Article ID: CBB104627956

Expectation and futurity: The remarkable success of genetic determinism (2017)


Genetic determinism is nowadays largely questioned and widely criticized. However, if we look at the history of biology in the last one hundred years, we realize that genetic determinism has always been controversial. Why, then, did it acquire such relevance in the past despite facing longstanding criticism? Through the analysis of some of the ambitious expectations of future scientific applications, this article explores the possibility that part of the historical success of genetic determinism lies in the powerful rhetorical strategies that have connected the germinal matter with alluring bio-technological visions. Indeed, in drawing on the recent perspectives of “expectation studies” in science and technology, it will be shown that there has been an interesting historical relationship between reductionist notions of the gene as a hereditary unit, coded information or functional DNA segment, and startling prophecies of what controlling such an entity might achieve. It will also be suggested that the well-known promissory nature of genomics is far older than the emergence of biotechnology in the 1970s. At least from the time of the bio-utopias predicted by J.B.S. Haldane and J. S. Huxley, the gene has often been surrounded by what I call the “rhetoric of futurity”: a promissory rhetoric that, despite momentous changes in the life sciences throughout the 20th century, has remained relatively consistent over time.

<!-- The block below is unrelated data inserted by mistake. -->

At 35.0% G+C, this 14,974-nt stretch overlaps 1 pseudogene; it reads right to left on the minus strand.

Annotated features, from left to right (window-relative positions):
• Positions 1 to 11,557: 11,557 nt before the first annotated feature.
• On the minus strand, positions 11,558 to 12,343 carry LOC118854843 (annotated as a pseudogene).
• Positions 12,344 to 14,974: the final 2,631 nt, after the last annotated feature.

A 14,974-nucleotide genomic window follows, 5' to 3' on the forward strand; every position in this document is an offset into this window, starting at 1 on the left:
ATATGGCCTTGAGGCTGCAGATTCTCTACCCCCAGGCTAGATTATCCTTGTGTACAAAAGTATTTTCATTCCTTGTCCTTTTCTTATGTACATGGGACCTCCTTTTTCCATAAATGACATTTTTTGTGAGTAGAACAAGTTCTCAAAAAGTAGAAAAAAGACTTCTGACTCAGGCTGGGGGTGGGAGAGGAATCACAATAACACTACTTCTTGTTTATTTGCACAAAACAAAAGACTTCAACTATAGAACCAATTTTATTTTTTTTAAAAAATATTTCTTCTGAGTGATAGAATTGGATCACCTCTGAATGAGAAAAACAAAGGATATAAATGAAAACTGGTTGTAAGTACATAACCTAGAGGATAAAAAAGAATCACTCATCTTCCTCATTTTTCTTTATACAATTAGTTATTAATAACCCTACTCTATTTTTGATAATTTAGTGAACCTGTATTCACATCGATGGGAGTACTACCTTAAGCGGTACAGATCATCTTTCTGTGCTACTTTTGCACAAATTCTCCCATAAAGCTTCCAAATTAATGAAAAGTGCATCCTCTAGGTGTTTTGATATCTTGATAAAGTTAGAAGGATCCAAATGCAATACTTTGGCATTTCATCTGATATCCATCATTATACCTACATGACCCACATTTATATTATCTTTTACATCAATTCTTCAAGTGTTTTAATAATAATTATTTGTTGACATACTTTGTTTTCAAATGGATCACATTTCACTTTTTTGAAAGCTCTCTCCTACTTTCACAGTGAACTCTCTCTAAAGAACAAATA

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Authors & Contributors
Shea, Elizabeth Parthenia
Brandt, Christina
Watson, James D.
Berry, Andrew
Hopwood, David A.
Casser, Anja
Science as Culture
Berichte zur Wissenschaftsgeschichte
Science-Fiction Studies
American Literary History
History and Technology
British Journal for the History of Science
Alfred A. Knopf
State University of New York Press
Oxford University Press
University of Pennsylvania Press
University of Chicago Press
University of Miami
Science fiction
Science and literature
Genetic engineering
Clarke, Arthur Charles
Asimov, Isaac
Sterling, Bruce
Bellamy, Edward
Gibson, William
Bacon, Francis, 1st Baron Verulam
United States
Great Britain
San Francisco, CA
20th century
19th century
21st century
20th century, late
20th century, early
17th century
Stanford University

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